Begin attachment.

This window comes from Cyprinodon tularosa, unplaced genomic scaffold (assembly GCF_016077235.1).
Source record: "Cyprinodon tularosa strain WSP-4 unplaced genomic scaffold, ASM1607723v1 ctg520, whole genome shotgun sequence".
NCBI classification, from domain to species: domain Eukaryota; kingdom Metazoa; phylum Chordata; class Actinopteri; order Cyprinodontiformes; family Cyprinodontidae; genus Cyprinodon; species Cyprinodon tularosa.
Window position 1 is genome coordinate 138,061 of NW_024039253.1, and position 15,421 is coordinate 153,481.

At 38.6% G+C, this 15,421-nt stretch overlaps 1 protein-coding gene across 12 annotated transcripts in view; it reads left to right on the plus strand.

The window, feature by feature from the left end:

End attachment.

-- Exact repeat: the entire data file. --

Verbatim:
This window comes from Cyprinodon tularosa, unplaced genomic scaffold (assembly GCF_016077235.1).
Source record: "Cyprinodon tularosa strain WSP-4 unplaced genomic scaffold, ASM1607723v1 ctg520, whole genome shotgun sequence".
NCBI classification, from domain to species: domain Eukaryota; kingdom Metazoa; phylum Chordata; class Actinopteri; order Cyprinodontiformes; family Cyprinodontidae; genus Cyprinodon; species Cyprinodon tularosa.
Window position 1 is genome coordinate 138,061 of NW_024039253.1, and position 15,421 is coordinate 153,481.

At 38.6% G+C, this 15,421-nt stretch overlaps 1 protein-coding gene across 12 annotated transcripts in view; it reads left to right on the plus strand.

The window, feature by feature from the left end: